Japan U-22s dish out football lesson to Young Lions
SINGAPORE U-23 1
(Irfan Fandi 78)
JAPAN U-22 8
(Shoya Nakajima 10, 22, Musahi Suzuki 35, Haruya Ide 43, Ryota Ohshima 45, Takuma Arano 55, 83, Sei Muroya 76)
How thankful Aide Iskandar must be that his Singapore Under-23 side will compete in the South-east Asia (SEA) Games in June, and not the Asian Games.
If it was the latter, he would be having sleepless nights for the next four months, based on the 8-1 whipping his team received from the Japan Under-22s at the Jalan Besar Stadium last night.
In his opening statement at the post-match press conference, the 39-year-old coach was quick to put things into perspective.
"It was a painful result for me, but the boys will learn a lot from this game," he said.
"They would surely have learnt just how big the gap is between South-east Asian and Asian football.
"And (last night), we played against the best team in Asia."
On the evidence of the match, Aide was probably right about the opponents being Asia's No. 1.
Prepping for the qualifiers to the 2016 Rio Olympics, beginning next January, the Japanese would have been a match for any top European country.
They packed loads of pace; their technique was sublime, and the anticipation of every pass, clearance or ricochet, was a step ahead of the Singapore players.
When the Samurai Blue made it 2-0 after 22 minutes, courtesy of a Shoya Nakajima-double, the Singapore heads began to drop.
And the 3,458 fans sensed a rout on the cards.
By half-time, it was 5-0 to the visitors.
Japan, who comprised mainly players from the J-League's top tier, played the friendly match with much hunger and never stopped foraging forward for goals.
They were motivated by criticisms received after their disappointing Asian Games outing last September, when they were knocked out of the quarter-finals by the hosts and eventual winners South Korea.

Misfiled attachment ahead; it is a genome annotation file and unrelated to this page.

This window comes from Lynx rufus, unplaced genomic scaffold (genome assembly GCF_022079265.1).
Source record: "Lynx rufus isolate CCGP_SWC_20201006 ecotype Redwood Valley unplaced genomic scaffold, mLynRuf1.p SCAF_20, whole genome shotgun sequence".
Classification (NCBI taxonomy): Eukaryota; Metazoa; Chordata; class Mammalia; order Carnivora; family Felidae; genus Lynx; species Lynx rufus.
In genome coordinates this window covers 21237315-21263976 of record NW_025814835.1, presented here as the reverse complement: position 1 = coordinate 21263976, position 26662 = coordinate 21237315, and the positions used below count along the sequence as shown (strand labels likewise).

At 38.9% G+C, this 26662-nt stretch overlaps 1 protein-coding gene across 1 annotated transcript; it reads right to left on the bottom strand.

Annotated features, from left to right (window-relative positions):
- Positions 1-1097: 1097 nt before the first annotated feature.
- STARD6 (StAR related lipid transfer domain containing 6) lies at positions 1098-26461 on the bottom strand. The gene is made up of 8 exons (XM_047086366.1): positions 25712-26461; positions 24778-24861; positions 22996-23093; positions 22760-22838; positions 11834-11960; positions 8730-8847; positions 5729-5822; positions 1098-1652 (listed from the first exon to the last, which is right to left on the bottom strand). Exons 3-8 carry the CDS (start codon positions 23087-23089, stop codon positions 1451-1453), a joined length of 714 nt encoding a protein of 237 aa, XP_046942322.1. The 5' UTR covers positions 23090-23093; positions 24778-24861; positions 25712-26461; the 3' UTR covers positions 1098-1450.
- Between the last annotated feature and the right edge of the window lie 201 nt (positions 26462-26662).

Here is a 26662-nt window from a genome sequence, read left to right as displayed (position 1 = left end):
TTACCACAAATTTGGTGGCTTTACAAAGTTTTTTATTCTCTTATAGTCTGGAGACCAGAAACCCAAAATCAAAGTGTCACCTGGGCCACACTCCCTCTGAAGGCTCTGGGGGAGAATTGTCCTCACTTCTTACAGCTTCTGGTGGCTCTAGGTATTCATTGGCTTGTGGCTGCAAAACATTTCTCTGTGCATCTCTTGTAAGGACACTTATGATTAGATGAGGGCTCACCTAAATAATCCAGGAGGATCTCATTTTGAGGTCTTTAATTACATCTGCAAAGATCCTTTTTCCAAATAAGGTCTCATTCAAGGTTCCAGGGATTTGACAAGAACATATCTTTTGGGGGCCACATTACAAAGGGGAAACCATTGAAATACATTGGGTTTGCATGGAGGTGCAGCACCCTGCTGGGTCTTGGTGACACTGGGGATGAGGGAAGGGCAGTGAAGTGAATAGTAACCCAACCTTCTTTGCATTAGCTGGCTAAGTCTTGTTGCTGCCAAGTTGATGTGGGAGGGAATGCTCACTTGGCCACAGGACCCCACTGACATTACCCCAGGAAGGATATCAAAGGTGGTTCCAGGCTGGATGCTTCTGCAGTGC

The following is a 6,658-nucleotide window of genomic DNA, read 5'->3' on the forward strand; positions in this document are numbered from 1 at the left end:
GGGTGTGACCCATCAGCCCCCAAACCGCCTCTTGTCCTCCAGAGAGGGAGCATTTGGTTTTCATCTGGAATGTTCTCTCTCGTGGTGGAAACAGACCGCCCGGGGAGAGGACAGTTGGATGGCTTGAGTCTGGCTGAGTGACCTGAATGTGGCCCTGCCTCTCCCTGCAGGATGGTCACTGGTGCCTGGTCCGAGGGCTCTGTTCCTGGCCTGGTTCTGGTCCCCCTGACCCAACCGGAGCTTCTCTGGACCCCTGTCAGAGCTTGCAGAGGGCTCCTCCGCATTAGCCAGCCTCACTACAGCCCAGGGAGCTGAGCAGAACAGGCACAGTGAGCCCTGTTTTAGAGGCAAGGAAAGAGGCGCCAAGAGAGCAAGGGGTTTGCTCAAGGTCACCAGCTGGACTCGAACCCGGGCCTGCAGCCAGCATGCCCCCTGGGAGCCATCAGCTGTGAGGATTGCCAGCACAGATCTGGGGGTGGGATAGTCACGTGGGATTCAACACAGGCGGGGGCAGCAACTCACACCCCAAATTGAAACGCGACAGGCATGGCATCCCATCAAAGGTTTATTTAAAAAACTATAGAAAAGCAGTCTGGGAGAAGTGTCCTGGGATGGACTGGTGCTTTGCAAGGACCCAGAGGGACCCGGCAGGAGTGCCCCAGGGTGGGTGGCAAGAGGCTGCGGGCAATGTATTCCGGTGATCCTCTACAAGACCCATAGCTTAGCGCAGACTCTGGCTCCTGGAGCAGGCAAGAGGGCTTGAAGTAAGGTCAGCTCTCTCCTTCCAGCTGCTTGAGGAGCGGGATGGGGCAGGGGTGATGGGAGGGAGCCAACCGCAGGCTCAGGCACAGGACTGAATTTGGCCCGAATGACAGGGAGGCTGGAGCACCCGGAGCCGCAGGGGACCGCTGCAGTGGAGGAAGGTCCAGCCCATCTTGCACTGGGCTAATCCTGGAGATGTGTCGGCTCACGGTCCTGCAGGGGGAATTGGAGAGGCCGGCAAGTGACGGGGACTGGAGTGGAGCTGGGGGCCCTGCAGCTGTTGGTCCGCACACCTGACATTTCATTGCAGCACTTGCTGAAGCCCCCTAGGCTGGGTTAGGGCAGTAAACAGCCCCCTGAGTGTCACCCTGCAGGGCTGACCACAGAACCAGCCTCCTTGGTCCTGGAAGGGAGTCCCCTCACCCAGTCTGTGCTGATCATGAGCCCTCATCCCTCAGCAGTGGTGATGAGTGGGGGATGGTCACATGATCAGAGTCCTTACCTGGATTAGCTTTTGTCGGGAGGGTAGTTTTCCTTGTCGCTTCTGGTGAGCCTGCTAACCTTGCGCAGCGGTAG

Japan's coach Makoto Teguramori explained: "One of our biggest challenges recently has been scoring, and people were asking if we were good enough in attack.
"The players were motivated by this, and this result showed that we could overcome that challenge, to an extent."
The Young Lions fell victims to the backlash, but there were some positives among the many negatives from the mauling.
On as a second-half substitute, Irfan scored from Singapore's only corner kick of the match, steering the ball into the far corner with his right foot.
The 17-year-old could prove to be a valuable asset during the SEA Games, especially when a more physical presence (he is 1.86 metres tall) is needed off the bench.
Arise Taufiq Muqminin?
Despite being one of the less experienced players in the squad, defender Taufiq looked calm and assured when he was brought on in the second half.
Said Aide: "Taufiq added stability to the defence when he was on.
"I'm happy with his performance and pleased to find another gem in the defence department."
Better communication in defence At least two goals could have been prevented if there was better understanding between goalkeeper Syazwan Buhari and the back four.
A leader needed in midfield
Centre back Shakir Hamzah marshalled the defence the best he could, but there was no general in the Singapore U-23s engine room, as Japan dominated the midfield.
M Anumanthan looked up for it when he came on after the 36th minute, but fizzled out after a while.
Not keeping their heads up
The Young Lions looked beaten as soon as the second goal was conceded and never regained their composure to keep the ball in midfield.
"We need to correct our lapses in concentration," Aide said.
"The team are young, so that will happen (but) in the future, we cannot stop and have to keep fighting all the way." Aide's charges face Syria U-22 on Wednesday in another warm-up match before the S.League season begins next month.